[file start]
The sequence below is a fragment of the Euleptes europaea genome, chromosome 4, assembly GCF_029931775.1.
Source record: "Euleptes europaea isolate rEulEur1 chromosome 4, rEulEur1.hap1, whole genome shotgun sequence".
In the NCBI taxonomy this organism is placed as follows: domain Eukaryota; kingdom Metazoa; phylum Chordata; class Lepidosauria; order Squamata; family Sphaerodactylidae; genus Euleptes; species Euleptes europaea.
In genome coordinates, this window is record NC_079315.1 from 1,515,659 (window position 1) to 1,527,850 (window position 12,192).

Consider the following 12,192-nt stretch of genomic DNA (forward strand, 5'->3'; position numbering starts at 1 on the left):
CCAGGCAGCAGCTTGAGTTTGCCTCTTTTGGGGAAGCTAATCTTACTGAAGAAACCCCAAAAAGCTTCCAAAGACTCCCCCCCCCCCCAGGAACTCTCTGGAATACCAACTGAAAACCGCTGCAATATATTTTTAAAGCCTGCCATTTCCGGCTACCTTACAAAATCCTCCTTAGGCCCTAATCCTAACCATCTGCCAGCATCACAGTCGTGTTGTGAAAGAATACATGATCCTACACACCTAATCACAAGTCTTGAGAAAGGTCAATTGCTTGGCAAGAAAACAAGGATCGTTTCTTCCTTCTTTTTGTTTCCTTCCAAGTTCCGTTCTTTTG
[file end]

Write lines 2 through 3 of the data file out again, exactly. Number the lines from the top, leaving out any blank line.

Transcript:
Source record: "Euleptes europaea isolate rEulEur1 chromosome 4, rEulEur1.hap1, whole genome shotgun sequence".
In the NCBI taxonomy this organism is placed as follows: domain Eukaryota; kingdom Metazoa; phylum Chordata; class Lepidosauria; order Squamata; family Sphaerodactylidae; genus Euleptes; species Euleptes europaea.